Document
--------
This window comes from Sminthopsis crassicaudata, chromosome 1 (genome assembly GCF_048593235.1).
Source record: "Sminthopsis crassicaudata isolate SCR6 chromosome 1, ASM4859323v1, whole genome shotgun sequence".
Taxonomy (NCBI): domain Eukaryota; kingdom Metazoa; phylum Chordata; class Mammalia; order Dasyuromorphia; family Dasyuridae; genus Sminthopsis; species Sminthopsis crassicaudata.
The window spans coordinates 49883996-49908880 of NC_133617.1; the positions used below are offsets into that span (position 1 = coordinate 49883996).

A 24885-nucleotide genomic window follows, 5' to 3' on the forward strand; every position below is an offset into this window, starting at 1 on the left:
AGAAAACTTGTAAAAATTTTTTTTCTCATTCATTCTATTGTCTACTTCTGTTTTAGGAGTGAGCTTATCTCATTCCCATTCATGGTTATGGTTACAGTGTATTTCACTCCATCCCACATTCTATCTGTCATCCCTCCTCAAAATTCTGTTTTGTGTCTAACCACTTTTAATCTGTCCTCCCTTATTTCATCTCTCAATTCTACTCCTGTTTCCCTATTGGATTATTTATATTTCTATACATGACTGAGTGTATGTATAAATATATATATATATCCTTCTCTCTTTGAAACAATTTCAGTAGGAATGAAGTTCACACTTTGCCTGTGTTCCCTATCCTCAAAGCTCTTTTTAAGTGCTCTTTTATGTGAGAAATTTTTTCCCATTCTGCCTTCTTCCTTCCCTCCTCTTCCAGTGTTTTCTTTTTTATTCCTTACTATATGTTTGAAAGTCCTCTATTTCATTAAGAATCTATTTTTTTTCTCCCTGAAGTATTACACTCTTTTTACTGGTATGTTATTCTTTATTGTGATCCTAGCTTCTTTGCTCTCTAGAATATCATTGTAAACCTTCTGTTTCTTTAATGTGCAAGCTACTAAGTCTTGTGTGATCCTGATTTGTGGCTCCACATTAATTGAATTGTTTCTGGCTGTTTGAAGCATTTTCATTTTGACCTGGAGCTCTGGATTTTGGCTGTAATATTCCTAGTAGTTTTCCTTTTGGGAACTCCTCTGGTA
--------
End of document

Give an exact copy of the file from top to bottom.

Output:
This window comes from Sminthopsis crassicaudata, chromosome 1 (genome assembly GCF_048593235.1).
Source record: "Sminthopsis crassicaudata isolate SCR6 chromosome 1, ASM4859323v1, whole genome shotgun sequence".
Taxonomy (NCBI): domain Eukaryota; kingdom Metazoa; phylum Chordata; class Mammalia; order Dasyuromorphia; family Dasyuridae; genus Sminthopsis; species Sminthopsis crassicaudata.
The window spans coordinates 49883996-49908880 of NC_133617.1; the positions used below are offsets into that span (position 1 = coordinate 49883996).

A 24885-nucleotide genomic window follows, 5' to 3' on the forward strand; every position below is an offset into this window, starting at 1 on the left:
AGAAAACTTGTAAAAATTTTTTTTCTCATTCATTCTATTGTCTACTTCTGTTTTAGGAGTGAGCTTATCTCATTCCCATTCATGGTTATGGTTACAGTGTATTTCACTCCATCCCACATTCTATCTGTCATCCCTCCTCAAAATTCTGTTTTGTGTCTAACCACTTTTAATCTGTCCTCCCTTATTTCATCTCTCAATTCTACTCCTGTTTCCCTATTGGATTATTTATATTTCTATACATGACTGAGTGTATGTATAAATATATATATATATCCTTCTCTCTTTGAAACAATTTCAGTAGGAATGAAGTTCACACTTTGCCTGTGTTCCCTATCCTCAAAGCTCTTTTTAAGTGCTCTTTTATGTGAGAAATTTTTTCCCATTCTGCCTTCTTCCTTCCCTCCTCTTCCAGTGTTTTCTTTTTTATTCCTTACTATATGTTTGAAAGTCCTCTATTTCATTAAGAATCTATTTTTTTTCTCCCTGAAGTATTACACTCTTTTTACTGGTATGTTATTCTTTATTGTGATCCTAGCTTCTTTGCTCTCTAGAATATCATTGTAAACCTTCTGTTTCTTTAATGTGCAAGCTACTAAGTCTTGTGTGATCCTGATTTGTGGCTCCACATTAATTGAATTGTTTCTGGCTGTTTGAAGCATTTTCATTTTGACCTGGAGCTCTGGATTTTGGCTGTAATATTCCTAGTAGTTTTCCTTTTGGGAACTCCTCTGGTA